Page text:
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EC number: 473-390-7
CAS number: -
The dimensionless Henry’s Law Constant (HLC) was measured experimentally
by analytically quantifying the concentration of FC770 in both the
headspace (concentration low ppm) and the water phase (low ppb) of a
sealed vial after equilibration. The resulting measured HLC of 42,400
(dimensionless, expressed as Cg/Cw, 2.36e-5 expressed as Cw/Cg, or 1030
expressed as atm∙m³/mole) is rather high given the rather low vapor
pressure 50.6 mm Hg. However, this HLC is well within the range of many
super hydrophobic chemistries and halogenated aromatics.(1)
The HLC for a molecule is simply related to the free energy of hydration
(deltaGhyd)(1), which in turn can be considered as the sum of the energy
necessary to rearrange a molecule into the optimum conformation for
solvation (deltaGstructure) and the energy required to rearrange the
solvent in such a way that it will solvate the molecule (deltaGsolv).
The equation below provides the exact thermodynamic definitions:
deltaGhyd = deltaGstructure + deltaGsolvent = -RT∙ln(Cw/Cg)
where (Cw/Cg) is the dimensionless HLC and temperature is in Kelvin.
Solving the equation above for FC-770 gives a deltaGhyd = 26.1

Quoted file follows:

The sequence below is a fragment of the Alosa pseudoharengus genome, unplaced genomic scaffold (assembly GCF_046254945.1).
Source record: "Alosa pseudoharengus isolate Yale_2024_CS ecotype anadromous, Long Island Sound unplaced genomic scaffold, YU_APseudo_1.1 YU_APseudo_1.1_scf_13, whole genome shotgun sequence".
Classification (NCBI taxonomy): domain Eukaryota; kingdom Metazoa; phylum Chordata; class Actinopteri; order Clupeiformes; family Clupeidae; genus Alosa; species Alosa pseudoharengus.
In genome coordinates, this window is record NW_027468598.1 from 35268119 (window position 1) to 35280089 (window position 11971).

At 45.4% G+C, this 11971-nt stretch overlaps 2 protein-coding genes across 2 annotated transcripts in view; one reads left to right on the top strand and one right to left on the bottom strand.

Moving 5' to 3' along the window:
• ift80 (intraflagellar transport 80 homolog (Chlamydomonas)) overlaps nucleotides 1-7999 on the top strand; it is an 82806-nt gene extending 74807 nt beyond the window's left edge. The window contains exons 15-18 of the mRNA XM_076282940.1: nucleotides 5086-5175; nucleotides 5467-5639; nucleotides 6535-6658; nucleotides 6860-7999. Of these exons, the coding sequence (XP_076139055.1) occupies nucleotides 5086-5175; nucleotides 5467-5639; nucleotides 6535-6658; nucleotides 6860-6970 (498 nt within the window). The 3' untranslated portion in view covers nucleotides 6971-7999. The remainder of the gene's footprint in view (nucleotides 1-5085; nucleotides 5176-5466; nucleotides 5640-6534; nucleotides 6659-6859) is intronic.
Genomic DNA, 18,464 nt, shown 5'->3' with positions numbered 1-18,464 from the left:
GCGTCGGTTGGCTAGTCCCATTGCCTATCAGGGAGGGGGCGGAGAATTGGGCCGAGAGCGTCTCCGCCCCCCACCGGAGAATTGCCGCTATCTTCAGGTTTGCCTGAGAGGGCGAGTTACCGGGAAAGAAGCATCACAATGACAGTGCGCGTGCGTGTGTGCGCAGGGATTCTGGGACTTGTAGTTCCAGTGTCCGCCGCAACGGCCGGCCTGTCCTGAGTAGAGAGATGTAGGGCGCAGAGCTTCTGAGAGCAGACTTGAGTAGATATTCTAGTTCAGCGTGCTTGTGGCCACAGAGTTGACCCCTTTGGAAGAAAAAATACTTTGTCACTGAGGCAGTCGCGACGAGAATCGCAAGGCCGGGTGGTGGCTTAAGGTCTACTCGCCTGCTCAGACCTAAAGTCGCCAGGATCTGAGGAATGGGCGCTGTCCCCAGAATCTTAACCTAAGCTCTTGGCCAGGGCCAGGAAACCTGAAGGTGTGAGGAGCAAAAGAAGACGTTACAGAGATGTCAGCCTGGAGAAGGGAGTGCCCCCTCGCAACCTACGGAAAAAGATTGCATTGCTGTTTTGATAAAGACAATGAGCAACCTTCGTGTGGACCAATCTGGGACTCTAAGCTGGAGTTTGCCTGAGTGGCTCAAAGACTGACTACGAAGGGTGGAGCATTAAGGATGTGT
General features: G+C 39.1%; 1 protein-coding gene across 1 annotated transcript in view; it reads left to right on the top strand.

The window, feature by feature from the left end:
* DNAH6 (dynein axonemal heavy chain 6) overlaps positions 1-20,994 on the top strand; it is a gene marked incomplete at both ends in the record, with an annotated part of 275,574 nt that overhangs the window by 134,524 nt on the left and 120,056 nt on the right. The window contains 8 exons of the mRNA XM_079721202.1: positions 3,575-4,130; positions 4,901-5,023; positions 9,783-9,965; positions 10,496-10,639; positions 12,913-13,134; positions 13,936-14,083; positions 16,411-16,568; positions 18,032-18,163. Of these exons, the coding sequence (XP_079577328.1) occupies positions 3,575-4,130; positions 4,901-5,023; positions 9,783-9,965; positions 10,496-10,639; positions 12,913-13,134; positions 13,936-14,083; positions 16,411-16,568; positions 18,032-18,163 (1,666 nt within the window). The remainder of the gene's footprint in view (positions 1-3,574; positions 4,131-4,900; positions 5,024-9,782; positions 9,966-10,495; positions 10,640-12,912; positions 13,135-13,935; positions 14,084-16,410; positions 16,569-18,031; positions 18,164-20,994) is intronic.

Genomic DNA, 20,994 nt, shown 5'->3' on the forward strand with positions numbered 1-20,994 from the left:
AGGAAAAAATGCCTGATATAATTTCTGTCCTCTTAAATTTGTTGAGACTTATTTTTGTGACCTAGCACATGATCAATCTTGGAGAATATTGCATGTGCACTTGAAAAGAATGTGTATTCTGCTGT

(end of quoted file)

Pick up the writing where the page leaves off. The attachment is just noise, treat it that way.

KJ/mole. The experimentally determined deltaGstructure energy for the
optimized structure of
2,2,3,3,5,5,6,6-octafluro-4-(trifluoromethyl)morpholine in water is
-4.04 kJ/mole.(2) This structure differs from FC-770 by a
perfluoromethyl functionality as opposed to a perfluoropropyl
functionality in FC-770. As the two are structurally very similar, the
structural rearrangement energy is likely very close. Therefore, in
this argument, a deltaGsolv for FC-770 of 30 KJ/mole is used for
illustrative purposes. The sign of the energy of solvation is positive,
indicating that energy must be added to the system to get FC-770 in
solution. This is approximately the same amount of energy as is released
in the body through hydrolysis of the high-energy phosphate bond in ATP:
ATP4- + H2O → ADP3- + HPO42-
+ H+ (30.5 kJ/mol).(3)
Quite simply, this energy is in the range of bond cleavage and it is not
spontaneous. Solvation of FC-770 is not favored, just as spontaneous
formation of ATP from ADP and phosphate is not favored. Alternatively,
the solvation energy is roughly equivalent to the energy required to
break five hydrogen bonds while leaving the involved water molecules in
place in the bulk solution (ca. 6 kJ/mol).(4) This can be viewed as the
energy of forming a pocket in the bulk solution and optimizing it to fit
the FC-770 molecule. Upon desolvation of the FC-770 molecule the stored
solvation energy is released, forming a thermodynamic driver to remove
FC-770 from solution. This provides key thermodynamic evidence for the
net removal of FC-770 from open systems.
For environmental fate, FC-770 released to the air will predominantly
stay in the air as it is highly energetically unfavorable for FC-770 to
be in the water. This is true even for cold water as the temperature
dependence of Henry's Law can be regarded as constant over the
relatively narrow range from 22 °C to 0 °C. The value of deltaGhyd is
24.2 kJ/mol at the lower temperature. Release of FC-770 from the water
to the air is always favored.